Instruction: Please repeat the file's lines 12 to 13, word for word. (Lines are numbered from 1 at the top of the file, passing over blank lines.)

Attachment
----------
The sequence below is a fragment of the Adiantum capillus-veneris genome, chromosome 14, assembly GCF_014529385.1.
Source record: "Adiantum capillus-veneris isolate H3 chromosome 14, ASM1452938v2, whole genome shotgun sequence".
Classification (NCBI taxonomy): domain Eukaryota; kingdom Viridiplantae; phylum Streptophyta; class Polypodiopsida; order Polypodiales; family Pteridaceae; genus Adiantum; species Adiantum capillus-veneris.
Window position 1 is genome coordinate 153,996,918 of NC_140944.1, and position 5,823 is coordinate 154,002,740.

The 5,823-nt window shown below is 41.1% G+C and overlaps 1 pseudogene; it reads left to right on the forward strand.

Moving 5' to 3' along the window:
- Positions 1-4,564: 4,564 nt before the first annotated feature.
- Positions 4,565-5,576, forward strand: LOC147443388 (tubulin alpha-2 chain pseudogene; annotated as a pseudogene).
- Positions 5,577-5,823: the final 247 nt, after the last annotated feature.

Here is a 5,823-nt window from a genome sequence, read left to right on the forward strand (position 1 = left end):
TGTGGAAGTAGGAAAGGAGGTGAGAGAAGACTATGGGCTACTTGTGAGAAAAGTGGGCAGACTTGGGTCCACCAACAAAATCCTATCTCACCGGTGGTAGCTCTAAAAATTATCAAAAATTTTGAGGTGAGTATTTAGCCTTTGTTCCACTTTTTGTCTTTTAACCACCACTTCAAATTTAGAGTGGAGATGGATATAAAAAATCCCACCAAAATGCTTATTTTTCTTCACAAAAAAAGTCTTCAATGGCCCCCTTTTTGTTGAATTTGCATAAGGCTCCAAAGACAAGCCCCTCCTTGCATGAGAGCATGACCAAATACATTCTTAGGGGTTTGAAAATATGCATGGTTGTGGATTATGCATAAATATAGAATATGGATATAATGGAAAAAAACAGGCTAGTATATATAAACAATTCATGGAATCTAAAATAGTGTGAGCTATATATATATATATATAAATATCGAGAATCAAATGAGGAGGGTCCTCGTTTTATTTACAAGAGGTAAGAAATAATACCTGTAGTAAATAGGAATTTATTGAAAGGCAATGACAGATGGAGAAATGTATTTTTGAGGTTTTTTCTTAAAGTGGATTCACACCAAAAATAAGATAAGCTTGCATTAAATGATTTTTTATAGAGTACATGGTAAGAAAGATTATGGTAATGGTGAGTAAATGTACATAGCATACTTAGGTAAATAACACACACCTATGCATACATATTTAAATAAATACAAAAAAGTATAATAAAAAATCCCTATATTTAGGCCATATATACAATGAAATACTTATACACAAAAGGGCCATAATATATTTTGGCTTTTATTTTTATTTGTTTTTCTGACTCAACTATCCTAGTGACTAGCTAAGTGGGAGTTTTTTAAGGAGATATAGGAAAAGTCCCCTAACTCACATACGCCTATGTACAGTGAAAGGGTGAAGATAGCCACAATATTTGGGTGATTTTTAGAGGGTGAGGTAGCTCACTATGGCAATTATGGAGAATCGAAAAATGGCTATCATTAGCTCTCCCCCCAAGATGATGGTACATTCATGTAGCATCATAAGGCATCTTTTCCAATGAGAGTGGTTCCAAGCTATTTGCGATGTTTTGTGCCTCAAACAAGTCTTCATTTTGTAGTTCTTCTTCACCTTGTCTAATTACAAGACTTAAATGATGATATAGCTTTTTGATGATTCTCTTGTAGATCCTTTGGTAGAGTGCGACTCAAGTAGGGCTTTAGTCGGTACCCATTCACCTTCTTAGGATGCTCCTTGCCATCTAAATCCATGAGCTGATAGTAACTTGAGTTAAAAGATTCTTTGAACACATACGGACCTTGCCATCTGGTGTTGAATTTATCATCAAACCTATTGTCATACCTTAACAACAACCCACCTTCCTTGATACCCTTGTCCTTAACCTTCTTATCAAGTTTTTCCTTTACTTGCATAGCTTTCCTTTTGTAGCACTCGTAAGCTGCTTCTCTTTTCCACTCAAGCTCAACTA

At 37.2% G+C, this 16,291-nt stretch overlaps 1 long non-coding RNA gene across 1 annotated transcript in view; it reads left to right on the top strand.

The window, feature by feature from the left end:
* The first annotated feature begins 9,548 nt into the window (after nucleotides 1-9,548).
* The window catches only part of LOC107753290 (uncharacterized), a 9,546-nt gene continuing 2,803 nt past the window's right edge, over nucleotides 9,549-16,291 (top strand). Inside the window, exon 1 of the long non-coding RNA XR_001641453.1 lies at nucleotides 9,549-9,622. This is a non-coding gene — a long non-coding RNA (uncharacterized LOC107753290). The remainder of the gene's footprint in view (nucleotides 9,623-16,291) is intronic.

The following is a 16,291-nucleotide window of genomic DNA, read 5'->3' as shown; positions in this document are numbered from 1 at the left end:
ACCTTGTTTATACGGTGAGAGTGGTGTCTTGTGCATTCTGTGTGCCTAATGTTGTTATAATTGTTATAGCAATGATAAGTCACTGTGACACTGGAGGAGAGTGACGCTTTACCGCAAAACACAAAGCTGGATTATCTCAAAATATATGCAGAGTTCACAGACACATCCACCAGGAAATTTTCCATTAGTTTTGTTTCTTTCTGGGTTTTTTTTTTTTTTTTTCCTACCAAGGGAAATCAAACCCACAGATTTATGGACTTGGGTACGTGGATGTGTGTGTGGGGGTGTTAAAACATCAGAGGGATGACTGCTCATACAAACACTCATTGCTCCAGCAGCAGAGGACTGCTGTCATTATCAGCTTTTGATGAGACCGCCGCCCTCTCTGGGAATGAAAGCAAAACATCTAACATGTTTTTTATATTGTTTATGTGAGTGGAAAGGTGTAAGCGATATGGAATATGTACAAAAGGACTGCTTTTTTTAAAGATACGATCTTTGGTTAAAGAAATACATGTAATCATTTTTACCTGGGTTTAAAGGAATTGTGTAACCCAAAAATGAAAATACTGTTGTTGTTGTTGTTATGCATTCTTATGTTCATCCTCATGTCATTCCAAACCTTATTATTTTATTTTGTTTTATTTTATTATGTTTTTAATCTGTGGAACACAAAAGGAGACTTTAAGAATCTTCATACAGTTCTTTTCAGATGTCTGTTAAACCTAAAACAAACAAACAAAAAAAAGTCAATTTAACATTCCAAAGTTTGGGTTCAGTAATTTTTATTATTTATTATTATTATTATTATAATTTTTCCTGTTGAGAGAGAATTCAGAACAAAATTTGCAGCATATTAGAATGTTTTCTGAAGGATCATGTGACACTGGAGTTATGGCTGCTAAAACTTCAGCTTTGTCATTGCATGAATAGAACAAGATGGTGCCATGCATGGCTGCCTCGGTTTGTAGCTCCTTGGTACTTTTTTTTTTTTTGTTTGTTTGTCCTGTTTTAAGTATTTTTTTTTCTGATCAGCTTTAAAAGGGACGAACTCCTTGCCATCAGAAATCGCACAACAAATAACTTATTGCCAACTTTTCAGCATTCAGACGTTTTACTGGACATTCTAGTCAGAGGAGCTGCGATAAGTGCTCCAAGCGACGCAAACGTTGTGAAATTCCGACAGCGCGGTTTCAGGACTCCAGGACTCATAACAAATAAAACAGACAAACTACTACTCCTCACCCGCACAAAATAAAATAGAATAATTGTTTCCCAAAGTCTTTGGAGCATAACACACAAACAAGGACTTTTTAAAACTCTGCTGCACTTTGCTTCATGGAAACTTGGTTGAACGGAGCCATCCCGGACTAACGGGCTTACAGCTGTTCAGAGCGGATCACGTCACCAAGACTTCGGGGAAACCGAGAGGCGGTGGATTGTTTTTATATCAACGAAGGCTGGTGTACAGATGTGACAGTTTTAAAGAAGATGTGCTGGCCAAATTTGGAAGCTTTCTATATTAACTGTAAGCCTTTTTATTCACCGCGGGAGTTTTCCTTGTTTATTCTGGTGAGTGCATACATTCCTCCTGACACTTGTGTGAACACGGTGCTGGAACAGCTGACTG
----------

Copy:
At 37.2% G+C, this 16,291-nt stretch overlaps 1 long non-coding RNA gene across 1 annotated transcript in view; it reads left to right on the top strand.

The window, feature by feature from the left end: